40 YEARS AGO:
Ida DeKelver of Clearwater will represent the Clearwater area during a two-day province-wide regional advisor conference on Heritage Conservation scheduled for Vancouver.
DeKelver is one of 30 Heritage Conservation branch volunteers who serves her community as a pubic government liaison in matters which relate to heritage conservation in the province.
Currently the operator of a small community museum, she is presently involved in monitoring local archaeological sites, and providing heritage education programs to Clearwater school children.
35 YEARS AGO:
Tons of earth, rock and trees poured over the Lost Creek Road near Birch Island following a quick thaw and a steady rain. The icy road became impassible in two places about 100 feet apart.
The sudden release of debris swept a Birch Island department of highways loader, operated by Frank Matusky, across the road and into the swamp ending on its side almost completely immersed by dirt and branches pushed by a heavy stream of water. The driver is reported as shook up and badly bruised.
Location of the slides was about two kilometres past the end of pavement on the back road connecting Birch Island with Vavenby.
30 YEARS AGO:
Kamloops businessman Barrie Clarke has agreed to restore land he excavated next to Hemp Creek near Wells Gray Park to its original condition, according to a Water Management branch spokesperson.
A photograph of the trench, which Mr. Clarke said was intended to be used for a water trap on a golf course he plans to build on his property, was carried by The Times several weeks ago.
Charges against the property owner have not yet been ruled out, said the water official. The restoration work is being done without prejudice.
25 YEARS AGO:
The Friends of Wells Gray Park Society have decided to withdraw their resolution — and therefore their application — to seek restrictions on the Clearwater River.
“We’ve decided to withdraw the resolution at this time,” said FWGPS President Steve Murray following a meeting of concerned users. “The community feels there are too many regulations already. They feel they’re being regulated to death.”
Persons who attended that meeting, including members of the Central North Thompson Rod and Gun Club and the Sno-Drifters, as well as other community members at large, also felt regulations or restrictions on the river would, in fact, allow commercial usage of the river (i.e., rafters) to become the priority, noted Murray.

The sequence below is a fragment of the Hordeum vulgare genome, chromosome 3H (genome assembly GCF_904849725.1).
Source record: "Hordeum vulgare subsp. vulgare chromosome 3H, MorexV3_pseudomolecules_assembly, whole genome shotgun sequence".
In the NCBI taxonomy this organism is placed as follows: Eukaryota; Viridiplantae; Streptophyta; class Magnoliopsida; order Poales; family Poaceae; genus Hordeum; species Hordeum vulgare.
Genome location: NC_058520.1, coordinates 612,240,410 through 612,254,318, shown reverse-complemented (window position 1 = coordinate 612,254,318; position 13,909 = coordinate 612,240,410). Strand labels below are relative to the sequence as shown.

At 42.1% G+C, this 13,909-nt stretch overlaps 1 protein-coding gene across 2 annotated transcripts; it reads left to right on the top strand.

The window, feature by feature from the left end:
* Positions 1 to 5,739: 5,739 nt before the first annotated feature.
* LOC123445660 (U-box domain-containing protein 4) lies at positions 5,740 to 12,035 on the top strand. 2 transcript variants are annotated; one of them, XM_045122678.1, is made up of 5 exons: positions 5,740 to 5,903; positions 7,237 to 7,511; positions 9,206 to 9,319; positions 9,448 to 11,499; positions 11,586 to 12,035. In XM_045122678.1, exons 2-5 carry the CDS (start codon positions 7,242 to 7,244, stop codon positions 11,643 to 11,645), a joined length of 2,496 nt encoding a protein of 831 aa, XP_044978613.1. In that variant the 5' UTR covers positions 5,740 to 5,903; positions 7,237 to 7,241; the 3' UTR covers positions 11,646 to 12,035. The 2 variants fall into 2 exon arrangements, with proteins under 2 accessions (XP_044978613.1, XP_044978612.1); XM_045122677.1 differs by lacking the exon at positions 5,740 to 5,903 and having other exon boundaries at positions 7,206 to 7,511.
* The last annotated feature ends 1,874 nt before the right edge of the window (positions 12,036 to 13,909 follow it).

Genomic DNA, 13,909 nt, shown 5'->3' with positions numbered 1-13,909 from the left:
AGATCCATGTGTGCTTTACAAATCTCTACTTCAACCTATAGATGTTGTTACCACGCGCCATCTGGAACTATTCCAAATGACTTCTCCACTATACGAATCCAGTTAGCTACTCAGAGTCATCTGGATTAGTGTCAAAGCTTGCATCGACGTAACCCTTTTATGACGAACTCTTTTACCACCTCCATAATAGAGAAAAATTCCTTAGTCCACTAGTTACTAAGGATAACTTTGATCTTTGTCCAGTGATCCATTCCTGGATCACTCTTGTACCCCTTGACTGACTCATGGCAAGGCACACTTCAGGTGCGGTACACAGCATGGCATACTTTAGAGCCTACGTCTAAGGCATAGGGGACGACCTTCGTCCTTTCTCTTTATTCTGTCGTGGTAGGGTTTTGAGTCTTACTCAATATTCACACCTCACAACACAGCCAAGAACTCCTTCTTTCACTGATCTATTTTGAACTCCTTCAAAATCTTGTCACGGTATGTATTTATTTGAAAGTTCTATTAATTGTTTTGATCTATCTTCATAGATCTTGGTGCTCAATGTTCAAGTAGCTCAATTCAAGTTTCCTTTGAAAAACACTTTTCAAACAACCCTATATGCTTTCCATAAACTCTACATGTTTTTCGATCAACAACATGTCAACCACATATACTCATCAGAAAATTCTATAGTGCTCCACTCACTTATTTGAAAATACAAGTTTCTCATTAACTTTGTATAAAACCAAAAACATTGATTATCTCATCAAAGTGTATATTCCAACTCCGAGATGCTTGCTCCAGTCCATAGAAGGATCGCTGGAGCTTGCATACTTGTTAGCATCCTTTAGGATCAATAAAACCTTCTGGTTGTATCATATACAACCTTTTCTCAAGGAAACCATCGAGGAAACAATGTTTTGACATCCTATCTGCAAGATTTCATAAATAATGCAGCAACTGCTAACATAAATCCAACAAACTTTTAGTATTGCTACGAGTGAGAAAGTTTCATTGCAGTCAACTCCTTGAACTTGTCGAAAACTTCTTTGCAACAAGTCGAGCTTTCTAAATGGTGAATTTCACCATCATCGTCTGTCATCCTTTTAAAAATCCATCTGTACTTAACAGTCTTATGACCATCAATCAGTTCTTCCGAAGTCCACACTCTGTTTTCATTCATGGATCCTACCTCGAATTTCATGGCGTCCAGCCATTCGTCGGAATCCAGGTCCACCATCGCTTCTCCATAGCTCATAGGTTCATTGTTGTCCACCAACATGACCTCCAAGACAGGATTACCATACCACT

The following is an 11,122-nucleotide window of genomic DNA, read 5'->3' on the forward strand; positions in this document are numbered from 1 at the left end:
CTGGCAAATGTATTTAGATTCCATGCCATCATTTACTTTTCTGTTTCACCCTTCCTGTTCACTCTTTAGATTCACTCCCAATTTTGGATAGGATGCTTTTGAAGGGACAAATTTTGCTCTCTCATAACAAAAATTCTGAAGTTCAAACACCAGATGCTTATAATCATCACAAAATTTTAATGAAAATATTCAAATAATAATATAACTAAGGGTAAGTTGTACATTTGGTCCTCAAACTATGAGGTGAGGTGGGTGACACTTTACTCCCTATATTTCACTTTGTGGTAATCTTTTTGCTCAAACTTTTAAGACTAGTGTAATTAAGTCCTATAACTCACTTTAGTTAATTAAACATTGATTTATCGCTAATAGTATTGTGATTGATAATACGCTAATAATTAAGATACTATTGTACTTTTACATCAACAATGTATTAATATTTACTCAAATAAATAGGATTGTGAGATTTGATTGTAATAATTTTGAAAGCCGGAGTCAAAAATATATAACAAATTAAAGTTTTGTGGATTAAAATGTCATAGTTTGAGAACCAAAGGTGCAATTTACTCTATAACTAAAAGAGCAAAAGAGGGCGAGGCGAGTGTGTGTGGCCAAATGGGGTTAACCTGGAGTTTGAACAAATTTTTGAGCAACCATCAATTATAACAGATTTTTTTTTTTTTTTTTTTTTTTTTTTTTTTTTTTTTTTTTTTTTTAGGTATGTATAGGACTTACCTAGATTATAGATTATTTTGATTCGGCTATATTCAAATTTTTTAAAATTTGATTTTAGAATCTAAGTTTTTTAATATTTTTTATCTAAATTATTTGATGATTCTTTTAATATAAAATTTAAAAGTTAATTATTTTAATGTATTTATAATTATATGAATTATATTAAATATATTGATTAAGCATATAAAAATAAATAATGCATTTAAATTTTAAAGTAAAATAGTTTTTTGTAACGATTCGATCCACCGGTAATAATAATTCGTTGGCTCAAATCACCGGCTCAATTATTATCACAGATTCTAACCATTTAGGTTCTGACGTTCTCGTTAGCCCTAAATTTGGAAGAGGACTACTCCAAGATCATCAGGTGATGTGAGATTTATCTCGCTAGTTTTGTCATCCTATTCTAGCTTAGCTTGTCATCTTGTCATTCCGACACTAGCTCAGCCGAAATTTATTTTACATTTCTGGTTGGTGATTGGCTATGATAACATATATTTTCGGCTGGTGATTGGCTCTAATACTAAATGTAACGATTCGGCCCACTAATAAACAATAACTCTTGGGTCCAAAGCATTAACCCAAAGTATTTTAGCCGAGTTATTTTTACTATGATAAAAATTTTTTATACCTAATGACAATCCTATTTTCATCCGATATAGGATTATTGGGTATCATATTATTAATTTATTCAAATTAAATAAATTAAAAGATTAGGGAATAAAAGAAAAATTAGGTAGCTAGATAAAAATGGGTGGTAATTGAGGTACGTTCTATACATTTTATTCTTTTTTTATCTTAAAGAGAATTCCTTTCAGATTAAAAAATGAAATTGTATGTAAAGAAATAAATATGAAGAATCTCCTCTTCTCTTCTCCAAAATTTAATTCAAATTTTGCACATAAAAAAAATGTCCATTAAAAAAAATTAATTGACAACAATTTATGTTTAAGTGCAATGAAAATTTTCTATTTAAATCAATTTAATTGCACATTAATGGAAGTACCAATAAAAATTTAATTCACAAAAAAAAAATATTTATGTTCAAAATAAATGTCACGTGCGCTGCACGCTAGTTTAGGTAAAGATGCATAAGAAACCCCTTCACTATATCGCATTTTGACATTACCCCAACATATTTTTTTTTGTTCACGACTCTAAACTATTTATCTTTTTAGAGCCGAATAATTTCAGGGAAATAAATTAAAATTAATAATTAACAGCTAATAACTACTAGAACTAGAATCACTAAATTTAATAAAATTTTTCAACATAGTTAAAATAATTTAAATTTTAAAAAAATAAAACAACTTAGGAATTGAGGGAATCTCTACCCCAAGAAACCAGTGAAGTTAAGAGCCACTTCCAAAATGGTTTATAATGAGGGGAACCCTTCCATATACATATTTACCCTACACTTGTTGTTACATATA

20 YEARS AGO:
Is the Sportsplex roof in danger of collapse?
Thompson-Nicola Regional District and Clearwater Improvement District have hired an engineering firm to find out.
“We want to make sure that we’re prepared. We don’t want to put the public or staff at risk,” said CID administrator Kim Heyman.
Cost of the engineering study will be about $18,000.
The ice arena’s roof partially fell in twice during its first winter over 25 years ago, noted Heyman.
Since then there have been no more problems, but speculation persists that the roof might collapse again.
15 YEARS AGO:
Clearwater Improvement District should consider extending its fire protection boundaries to include Birch Island, says Bob Hickey.
“In my view, it is practical,” Hickey told a meeting of the CID board.
Now a fire protection consultant based in Kamloops, Hickey was formerly the fire commissioner for the B.C. Interior.
His suggestion regarding Birch Island was just one of a long list of recommendations made to the trustees in a report presented by Hickey at the meeting.
Residences at the east end of the fire protection district are already at the limit for insurance purposes, he said. If Highway 5 should be blocked for any reason, firetrucks from Clearwater could not assist in any case.
10 YEARS AGO:
Cellphone service could be coming to the North Thompson from Vavenby to Blue River.
Thompson-Nicola Regional District staff is recommending to the regional district board of directors that it support plans by Telus to install six cell towers within the regional district.
Three of five would be within the Valley — at Vavenby, Wire Cache and Blue River.
The board also is being asked to maintain land use planning consultation and wave public consultation in regards to five of the six tower projects — including all three of the North Thompson projects.
5 YEARS AGO:
Technicians are in the final stages of connecting Clearwater Secondary School to the province’s Next Generation Network, according to principal Darren Coates.
“Techs from the district and Telus have been working together on this for some time,” he said. “Our internet speed currently is workable but the increased capacity will help us avoid slow down during peak usage. Students and teachers use the internet in a variety of ways that enhance access to information and courses.”
Coates noted that the vast majority of research is now done online, plus CSS presently has over 30 students who take at least one course online.